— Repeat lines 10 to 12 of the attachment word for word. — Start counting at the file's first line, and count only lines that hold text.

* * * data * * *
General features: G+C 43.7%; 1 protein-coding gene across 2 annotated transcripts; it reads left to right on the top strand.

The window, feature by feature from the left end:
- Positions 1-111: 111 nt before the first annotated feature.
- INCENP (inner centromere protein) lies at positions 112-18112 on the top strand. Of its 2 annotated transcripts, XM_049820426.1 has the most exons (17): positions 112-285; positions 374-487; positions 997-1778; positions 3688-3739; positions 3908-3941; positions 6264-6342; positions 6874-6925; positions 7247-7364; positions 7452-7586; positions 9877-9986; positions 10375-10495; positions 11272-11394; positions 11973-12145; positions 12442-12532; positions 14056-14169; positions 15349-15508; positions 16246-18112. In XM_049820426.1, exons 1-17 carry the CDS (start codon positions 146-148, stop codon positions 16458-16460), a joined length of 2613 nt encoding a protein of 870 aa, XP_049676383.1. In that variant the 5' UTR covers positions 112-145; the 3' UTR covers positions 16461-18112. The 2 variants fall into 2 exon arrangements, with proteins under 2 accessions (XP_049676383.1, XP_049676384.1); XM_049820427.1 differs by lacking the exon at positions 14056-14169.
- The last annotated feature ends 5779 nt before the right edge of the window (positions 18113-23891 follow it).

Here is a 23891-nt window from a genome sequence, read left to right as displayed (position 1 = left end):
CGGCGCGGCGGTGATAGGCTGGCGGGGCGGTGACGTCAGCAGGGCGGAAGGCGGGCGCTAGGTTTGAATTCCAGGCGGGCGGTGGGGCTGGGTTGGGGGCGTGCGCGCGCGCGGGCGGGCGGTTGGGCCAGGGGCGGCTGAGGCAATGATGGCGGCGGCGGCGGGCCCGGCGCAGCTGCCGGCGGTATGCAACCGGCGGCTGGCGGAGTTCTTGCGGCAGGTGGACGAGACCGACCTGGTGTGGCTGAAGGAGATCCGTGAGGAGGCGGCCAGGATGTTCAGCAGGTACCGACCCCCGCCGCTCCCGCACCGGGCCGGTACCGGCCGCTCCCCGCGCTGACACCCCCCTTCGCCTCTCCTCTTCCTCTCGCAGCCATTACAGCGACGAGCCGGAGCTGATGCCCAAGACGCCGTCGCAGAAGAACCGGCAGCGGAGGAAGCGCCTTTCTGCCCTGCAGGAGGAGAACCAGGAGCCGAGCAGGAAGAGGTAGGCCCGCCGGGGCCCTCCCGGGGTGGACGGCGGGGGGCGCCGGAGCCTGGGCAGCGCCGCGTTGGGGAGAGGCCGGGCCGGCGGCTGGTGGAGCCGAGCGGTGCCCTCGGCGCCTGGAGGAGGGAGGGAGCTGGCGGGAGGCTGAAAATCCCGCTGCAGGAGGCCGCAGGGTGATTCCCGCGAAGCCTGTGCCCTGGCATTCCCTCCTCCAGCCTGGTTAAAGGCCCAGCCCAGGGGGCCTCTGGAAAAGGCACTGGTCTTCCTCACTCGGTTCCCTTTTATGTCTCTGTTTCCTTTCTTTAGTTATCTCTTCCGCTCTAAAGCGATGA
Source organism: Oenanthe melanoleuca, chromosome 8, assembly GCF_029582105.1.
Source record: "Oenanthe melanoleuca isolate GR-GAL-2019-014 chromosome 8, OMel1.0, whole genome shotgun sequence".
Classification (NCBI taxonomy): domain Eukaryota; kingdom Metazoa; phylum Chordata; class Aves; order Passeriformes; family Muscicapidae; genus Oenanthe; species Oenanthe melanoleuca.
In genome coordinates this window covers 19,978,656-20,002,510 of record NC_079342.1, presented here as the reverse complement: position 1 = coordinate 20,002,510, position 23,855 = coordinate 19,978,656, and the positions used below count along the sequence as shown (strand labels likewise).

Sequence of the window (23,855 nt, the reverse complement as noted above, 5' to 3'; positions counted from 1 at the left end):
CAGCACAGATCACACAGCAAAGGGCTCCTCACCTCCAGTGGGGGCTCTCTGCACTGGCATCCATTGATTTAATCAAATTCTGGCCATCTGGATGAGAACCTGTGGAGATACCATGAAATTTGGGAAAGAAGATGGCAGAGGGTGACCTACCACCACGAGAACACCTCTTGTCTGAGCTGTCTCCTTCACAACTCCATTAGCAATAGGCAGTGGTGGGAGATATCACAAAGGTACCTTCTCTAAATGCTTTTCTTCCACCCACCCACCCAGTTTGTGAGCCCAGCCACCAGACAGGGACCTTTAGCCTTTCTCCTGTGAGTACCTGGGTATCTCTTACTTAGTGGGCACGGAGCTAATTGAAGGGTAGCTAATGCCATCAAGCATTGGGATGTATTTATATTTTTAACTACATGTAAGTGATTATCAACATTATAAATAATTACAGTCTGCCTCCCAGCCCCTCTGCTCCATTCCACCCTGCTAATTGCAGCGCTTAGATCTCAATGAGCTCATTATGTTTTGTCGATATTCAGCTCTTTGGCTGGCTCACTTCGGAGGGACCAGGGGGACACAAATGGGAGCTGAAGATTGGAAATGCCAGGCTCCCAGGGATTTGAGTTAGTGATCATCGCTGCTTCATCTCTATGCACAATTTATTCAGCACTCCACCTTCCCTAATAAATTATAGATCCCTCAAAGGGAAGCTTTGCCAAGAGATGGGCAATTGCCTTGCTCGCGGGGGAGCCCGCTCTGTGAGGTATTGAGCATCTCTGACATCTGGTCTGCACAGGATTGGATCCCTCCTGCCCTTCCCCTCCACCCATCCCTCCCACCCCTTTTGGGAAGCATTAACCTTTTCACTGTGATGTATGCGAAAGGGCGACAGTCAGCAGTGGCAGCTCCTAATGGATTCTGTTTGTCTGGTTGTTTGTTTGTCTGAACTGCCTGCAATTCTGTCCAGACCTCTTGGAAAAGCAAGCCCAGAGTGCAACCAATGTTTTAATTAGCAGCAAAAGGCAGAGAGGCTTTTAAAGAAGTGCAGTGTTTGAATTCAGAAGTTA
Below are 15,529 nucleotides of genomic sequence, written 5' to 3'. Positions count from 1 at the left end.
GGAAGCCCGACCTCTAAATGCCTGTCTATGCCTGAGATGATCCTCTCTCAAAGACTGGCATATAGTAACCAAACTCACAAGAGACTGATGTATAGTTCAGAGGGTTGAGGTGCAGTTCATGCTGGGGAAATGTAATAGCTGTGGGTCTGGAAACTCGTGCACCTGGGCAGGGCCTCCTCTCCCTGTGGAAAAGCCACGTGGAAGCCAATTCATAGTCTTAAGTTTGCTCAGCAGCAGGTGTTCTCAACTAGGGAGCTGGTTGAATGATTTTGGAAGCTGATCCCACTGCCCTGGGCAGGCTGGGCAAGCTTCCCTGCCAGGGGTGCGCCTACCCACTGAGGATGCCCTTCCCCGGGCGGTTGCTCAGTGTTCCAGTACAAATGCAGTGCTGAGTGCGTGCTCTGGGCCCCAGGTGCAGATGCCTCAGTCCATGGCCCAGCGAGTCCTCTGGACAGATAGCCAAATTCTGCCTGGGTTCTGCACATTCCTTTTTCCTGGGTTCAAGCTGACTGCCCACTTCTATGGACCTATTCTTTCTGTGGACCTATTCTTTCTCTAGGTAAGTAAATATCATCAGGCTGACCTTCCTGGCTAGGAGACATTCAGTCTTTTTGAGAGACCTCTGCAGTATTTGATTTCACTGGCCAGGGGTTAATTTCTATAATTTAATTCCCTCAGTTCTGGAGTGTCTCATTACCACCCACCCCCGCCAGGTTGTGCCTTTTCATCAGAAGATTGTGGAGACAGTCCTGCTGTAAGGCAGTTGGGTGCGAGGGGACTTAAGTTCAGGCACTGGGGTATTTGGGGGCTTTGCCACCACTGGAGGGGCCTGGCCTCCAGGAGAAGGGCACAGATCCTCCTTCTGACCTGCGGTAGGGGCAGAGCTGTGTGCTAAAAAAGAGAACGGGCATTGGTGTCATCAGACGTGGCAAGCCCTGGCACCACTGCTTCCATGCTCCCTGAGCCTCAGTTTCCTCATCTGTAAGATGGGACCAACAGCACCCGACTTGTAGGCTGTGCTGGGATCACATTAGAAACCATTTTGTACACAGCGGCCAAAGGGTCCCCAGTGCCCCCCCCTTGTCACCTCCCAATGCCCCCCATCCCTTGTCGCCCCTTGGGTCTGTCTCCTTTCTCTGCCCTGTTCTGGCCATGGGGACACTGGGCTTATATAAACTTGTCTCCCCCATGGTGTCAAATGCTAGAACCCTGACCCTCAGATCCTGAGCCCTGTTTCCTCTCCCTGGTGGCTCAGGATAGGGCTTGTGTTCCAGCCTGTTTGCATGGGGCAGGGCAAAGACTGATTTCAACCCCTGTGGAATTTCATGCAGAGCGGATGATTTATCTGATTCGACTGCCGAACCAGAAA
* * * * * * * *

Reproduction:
Classification (NCBI taxonomy): domain Eukaryota; kingdom Metazoa; phylum Chordata; class Aves; order Passeriformes; family Muscicapidae; genus Oenanthe; species Oenanthe melanoleuca.
In genome coordinates this window covers 19,978,656-20,002,510 of record NC_079342.1, presented here as the reverse complement: position 1 = coordinate 20,002,510, position 23,855 = coordinate 19,978,656, and the positions used below count along the sequence as shown (strand labels likewise).

Sequence of the window (23,855 nt, the reverse complement as noted above, 5' to 3'; positions counted from 1 at the left end):